WORLD MALARIA DAY: APRIL 25 2014
Since the year 2000, global commitment and effort as well as huge investment in malaria control have saved an estimated 3.3 million lives, reducing malaria incidence and mortality rates in Africa by 31% and 49% respectively. But malaria still kills. In 2012 more than 200 million cases were reported and an estimated 627,000 deaths occurred the same year.
Most of these cases are never tested or registered, and the situation is worsened by the emerging drug and insecticide resistance. More funding and efforts are urgently required to reverse this situation. Investing in the future now is critical to sustaining the gains of the last decade and accelerating progress in the fight against malaria.
As the world celebrates the World Malaria Day on April 25, 2014, Amref Health Africa renews its commitment to lasting health change in African communities. Our new name, which better reflects the scope of our work and our mandate, also underlines our commitment to working side by side with communities to combat major diseases, including malaria.
It is notable that Amref Health Africa has since its inception 57 years ago prioritized malaria prevention and control programming at community levels because we are convinced that investing in malaria is critical to improving the quality of life of present and future generations.
Amref Health Africa strengthens community systems for effective malaria response with better access to prevention measures, prompt diagnostics and treatment. In this regard, the organization has implemented numerous successful and sustainable community-based malaria programmes in Africa.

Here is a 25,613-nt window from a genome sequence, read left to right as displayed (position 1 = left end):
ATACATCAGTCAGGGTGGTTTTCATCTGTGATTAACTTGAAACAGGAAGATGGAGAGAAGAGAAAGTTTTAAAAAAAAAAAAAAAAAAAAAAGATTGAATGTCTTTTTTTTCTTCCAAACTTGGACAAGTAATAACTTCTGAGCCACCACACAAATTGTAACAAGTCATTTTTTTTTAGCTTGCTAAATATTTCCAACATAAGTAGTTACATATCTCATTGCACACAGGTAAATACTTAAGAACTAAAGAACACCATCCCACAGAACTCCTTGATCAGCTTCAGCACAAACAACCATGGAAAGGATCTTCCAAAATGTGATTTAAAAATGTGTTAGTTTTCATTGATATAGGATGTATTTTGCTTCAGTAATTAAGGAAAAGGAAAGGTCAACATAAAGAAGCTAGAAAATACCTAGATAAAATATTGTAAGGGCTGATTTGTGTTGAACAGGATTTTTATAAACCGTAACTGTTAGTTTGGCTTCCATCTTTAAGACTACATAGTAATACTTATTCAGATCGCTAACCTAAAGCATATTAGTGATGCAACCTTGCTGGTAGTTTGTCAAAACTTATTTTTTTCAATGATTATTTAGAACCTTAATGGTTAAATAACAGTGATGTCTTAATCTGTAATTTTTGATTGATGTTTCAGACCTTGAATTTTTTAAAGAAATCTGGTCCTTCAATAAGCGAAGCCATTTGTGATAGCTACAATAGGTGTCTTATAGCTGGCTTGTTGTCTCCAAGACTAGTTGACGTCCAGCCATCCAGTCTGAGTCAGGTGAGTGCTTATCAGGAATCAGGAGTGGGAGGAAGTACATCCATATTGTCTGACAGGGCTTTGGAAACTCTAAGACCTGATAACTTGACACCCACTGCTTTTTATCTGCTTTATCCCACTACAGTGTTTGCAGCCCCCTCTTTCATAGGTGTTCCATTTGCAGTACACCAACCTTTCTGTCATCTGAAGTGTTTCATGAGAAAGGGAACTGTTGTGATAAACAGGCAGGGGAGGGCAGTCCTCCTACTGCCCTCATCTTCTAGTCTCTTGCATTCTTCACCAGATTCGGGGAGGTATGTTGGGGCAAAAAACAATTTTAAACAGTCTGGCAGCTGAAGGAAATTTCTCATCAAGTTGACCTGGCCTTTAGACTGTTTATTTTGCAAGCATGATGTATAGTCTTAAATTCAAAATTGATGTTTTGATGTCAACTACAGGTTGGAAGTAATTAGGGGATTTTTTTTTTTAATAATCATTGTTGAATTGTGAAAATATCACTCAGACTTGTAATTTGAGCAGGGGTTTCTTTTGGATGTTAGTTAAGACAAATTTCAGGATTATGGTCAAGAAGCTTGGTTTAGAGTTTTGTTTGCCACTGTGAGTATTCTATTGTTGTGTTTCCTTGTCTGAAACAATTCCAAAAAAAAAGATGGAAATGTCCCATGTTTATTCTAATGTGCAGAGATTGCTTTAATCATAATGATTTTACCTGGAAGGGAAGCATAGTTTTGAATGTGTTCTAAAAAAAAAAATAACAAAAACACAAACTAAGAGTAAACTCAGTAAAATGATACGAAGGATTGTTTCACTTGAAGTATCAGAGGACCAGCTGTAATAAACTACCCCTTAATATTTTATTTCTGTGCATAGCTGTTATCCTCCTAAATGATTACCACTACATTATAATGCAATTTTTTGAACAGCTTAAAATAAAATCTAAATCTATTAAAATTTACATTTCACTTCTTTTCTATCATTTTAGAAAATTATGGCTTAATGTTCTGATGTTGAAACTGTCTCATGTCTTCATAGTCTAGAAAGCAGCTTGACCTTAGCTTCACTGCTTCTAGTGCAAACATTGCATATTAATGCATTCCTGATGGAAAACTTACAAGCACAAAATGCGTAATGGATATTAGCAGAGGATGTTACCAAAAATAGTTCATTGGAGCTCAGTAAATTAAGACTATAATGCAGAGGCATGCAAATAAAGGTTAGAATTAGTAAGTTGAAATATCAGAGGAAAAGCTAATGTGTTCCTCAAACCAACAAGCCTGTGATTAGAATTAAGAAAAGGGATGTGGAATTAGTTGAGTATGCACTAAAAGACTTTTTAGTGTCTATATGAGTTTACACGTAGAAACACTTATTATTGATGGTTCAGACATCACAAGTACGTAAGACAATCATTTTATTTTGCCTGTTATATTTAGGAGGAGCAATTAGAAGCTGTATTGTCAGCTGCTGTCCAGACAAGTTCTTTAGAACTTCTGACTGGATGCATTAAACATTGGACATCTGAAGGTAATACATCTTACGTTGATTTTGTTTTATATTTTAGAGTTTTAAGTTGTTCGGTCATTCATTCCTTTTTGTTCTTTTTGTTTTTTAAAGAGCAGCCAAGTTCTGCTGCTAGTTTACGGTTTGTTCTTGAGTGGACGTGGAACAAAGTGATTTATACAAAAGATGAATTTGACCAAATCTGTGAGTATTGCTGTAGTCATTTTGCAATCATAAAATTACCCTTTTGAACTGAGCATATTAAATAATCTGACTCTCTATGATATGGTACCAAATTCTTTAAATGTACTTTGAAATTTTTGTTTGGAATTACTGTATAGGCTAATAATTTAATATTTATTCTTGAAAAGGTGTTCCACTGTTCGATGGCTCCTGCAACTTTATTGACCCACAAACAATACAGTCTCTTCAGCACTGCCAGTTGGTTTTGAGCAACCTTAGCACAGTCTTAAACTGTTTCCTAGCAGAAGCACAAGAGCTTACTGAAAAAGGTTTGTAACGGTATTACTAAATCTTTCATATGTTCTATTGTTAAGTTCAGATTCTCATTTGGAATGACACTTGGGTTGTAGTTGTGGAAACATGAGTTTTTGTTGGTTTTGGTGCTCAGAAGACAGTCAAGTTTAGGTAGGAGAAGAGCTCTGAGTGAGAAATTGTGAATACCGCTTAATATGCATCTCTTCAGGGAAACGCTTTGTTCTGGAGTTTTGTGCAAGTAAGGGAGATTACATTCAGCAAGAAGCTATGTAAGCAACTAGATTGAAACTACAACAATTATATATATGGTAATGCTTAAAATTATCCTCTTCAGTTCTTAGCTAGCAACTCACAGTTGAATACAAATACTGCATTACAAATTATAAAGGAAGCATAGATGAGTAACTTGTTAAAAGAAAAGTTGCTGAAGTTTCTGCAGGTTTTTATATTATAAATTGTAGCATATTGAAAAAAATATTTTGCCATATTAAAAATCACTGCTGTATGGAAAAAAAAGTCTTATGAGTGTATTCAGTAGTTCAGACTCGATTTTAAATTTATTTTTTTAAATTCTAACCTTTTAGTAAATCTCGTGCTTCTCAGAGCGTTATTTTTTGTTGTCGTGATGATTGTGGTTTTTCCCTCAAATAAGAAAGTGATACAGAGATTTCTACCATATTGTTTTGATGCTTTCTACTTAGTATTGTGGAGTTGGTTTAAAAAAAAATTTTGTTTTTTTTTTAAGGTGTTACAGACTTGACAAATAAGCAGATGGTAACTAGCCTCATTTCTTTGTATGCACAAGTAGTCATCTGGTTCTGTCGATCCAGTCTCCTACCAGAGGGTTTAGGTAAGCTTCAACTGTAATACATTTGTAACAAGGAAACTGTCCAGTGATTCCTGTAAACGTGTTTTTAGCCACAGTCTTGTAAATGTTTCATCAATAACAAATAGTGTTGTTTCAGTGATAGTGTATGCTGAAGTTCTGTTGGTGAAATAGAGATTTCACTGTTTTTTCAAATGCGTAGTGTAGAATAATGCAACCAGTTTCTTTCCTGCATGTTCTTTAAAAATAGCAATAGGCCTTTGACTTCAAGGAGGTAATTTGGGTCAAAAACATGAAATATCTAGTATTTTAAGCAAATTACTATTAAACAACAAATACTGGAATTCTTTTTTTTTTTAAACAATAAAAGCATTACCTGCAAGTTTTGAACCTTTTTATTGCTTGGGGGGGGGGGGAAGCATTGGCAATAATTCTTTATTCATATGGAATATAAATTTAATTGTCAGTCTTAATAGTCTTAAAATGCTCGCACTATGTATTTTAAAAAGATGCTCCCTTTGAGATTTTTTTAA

The most recent one is the Community Case Management Programme, implemented by Amref Health Africa in Kenya since 2012 as the principal recipient of the Round 10 Global Fund grant for civil society organizations. More than 3,600 community health workers in malaria-endemic regions have been trained and equipped to be the first point of contact to health care services, providing prompt diagnostics using rapid tests and adequate care to patients close to their homes.
So far about 40,000 confirmed malaria cases have been treated with appropriate drugs by the community volunteers.
Implemented together with the Government of Kenya and development partners in line with the National Malaria Strategy, the programme has resulted in significant gains in malaria control that need to be scaled up and consolidated to ensure that they are sustainable. It is therefore encouraging that the Global Fund, the Government of Kenya, and Amref Health Africa recently signed grant agreements worth US$80 million to support Kenya’s continuing fight against malaria in the second phase of the programme.
Main interventions under this phase include maintenance of universal coverage through widespread use of long-lasting insecticide-treated nets and access to prompt diagnostic services and quality-assured treatment at community and public health facility levels. This is supported by focused advocacy, communication and social mobilization. The investment aims to scale up community case management in a total population of 3,175,416, which will definitely reduce the burden of malaria and improve the health and lives of the target communities.
Amref Health Africa calls on governments, donors, the private sector and partners to reinforce and renew their commitment to investing in malaria control and elimination, and to build strong partnerships to scale up interventions and strengthen community systems for sustainable malaria responses in Africa.